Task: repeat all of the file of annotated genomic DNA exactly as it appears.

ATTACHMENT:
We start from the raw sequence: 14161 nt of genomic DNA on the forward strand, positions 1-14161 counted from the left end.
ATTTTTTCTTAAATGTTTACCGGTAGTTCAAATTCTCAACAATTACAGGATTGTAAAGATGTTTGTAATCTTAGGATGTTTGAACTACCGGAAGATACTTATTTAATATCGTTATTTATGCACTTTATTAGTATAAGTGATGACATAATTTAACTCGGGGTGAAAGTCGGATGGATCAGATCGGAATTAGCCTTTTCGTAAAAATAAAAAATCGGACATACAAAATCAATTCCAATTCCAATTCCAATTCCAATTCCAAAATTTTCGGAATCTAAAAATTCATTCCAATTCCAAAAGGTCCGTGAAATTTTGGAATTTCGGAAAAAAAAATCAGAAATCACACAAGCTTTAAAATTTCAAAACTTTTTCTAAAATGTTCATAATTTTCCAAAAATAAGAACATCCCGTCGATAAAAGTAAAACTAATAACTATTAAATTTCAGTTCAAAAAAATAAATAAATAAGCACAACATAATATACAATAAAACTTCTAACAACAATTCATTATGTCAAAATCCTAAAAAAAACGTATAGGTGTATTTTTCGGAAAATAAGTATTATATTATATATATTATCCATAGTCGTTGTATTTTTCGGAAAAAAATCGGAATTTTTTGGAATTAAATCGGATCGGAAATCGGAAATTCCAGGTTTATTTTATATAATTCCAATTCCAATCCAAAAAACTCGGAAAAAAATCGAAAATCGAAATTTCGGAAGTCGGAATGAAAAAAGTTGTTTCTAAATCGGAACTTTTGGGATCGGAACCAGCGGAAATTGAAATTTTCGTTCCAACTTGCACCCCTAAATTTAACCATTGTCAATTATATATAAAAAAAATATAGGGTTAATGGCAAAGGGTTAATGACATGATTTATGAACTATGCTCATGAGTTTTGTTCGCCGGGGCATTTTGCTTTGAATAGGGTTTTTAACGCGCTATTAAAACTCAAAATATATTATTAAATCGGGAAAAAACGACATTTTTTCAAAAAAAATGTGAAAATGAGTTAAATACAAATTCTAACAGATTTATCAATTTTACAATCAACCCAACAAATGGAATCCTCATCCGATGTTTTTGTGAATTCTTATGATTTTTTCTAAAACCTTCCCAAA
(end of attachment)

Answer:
We start from the raw sequence: 14161 nt of genomic DNA on the forward strand, positions 1-14161 counted from the left end.
ATTTTTTCTTAAATGTTTACCGGTAGTTCAAATTCTCAACAATTACAGGATTGTAAAGATGTTTGTAATCTTAGGATGTTTGAACTACCGGAAGATACTTATTTAATATCGTTATTTATGCACTTTATTAGTATAAGTGATGACATAATTTAACTCGGGGTGAAAGTCGGATGGATCAGATCGGAATTAGCCTTTTCGTAAAAATAAAAAATCGGACATACAAAATCAATTCCAATTCCAATTCCAATTCCAATTCCAAAATTTTCGGAATCTAAAAATTCATTCCAATTCCAAAAGGTCCGTGAAATTTTGGAATTTCGGAAAAAAAAATCAGAAATCACACAAGCTTTAAAATTTCAAAACTTTTTCTAAAATGTTCATAATTTTCCAAAAATAAGAACATCCCGTCGATAAAAGTAAAACTAATAACTATTAAATTTCAGTTCAAAAAAATAAATAAATAAGCACAACATAATATACAATAAAACTTCTAACAACAATTCATTATGTCAAAATCCTAAAAAAAACGTATAGGTGTATTTTTCGGAAAATAAGTATTATATTATATATATTATCCATAGTCGTTGTATTTTTCGGAAAAAAATCGGAATTTTTTGGAATTAAATCGGATCGGAAATCGGAAATTCCAGGTTTATTTTATATAATTCCAATTCCAATCCAAAAAACTCGGAAAAAAATCGAAAATCGAAATTTCGGAAGTCGGAATGAAAAAAGTTGTTTCTAAATCGGAACTTTTGGGATCGGAACCAGCGGAAATTGAAATTTTCGTTCCAACTTGCACCCCTAAATTTAACCATTGTCAATTATATATAAAAAAAATATAGGGTTAATGGCAAAGGGTTAATGACATGATTTATGAACTATGCTCATGAGTTTTGTTCGCCGGGGCATTTTGCTTTGAATAGGGTTTTTAACGCGCTATTAAAACTCAAAATATATTATTAAATCGGGAAAAAACGACATTTTTTCAAAAAAAATGTGAAAATGAGTTAAATACAAATTCTAACAGATTTATCAATTTTACAATCAACCCAACAAATGGAATCCTCATCCGATGTTTTTGTGAATTCTTATGATTTTTTCTAAAACCTTCCCAAA